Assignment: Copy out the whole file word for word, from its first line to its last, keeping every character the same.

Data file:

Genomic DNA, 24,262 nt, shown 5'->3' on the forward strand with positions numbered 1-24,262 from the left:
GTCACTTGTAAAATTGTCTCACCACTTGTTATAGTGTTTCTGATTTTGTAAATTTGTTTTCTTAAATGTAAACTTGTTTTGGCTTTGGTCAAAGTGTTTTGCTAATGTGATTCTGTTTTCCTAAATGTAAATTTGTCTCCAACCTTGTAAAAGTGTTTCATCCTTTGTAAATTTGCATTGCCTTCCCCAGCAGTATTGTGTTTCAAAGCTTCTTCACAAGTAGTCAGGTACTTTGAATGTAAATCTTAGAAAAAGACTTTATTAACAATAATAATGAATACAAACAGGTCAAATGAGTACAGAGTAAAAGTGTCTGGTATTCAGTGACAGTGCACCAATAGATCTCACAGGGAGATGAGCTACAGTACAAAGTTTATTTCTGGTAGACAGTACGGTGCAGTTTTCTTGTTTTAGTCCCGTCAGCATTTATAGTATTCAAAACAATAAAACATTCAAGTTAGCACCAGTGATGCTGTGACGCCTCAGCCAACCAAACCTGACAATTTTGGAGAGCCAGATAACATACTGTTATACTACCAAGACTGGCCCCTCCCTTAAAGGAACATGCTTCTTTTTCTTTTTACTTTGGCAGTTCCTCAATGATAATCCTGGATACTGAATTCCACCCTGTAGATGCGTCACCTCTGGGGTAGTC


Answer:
Genomic DNA, 24,262 nt, shown 5'->3' on the forward strand with positions numbered 1-24,262 from the left:
GTCACTTGTAAAATTGTCTCACCACTTGTTATAGTGTTTCTGATTTTGTAAATTTGTTTTCTTAAATGTAAACTTGTTTTGGCTTTGGTCAAAGTGTTTTGCTAATGTGATTCTGTTTTCCTAAATGTAAATTTGTCTCCAACCTTGTAAAAGTGTTTCATCCTTTGTAAATTTGCATTGCCTTCCCCAGCAGTATTGTGTTTCAAAGCTTCTTCACAAGTAGTCAGGTACTTTGAATGTAAATCTTAGAAAAAGACTTTATTAACAATAATAATGAATACAAACAGGTCAAATGAGTACAGAGTAAAAGTGTCTGGTATTCAGTGACAGTGCACCAATAGATCTCACAGGGAGATGAGCTACAGTACAAAGTTTATTTCTGGTAGACAGTACGGTGCAGTTTTCTTGTTTTAGTCCCGTCAGCATTTATAGTATTCAAAACAATAAAACATTCAAGTTAGCACCAGTGATGCTGTGACGCCTCAGCCAACCAAACCTGACAATTTTGGAGAGCCAGATAACATACTGTTATACTACCAAGACTGGCCCCTCCCTTAAAGGAACATGCTTCTTTTTCTTTTTACTTTGGCAGTTCCTCAATGATAATCCTGGATACTGAATTCCACCCTGTAGATGCGTCACCTCTGGGGTAGTC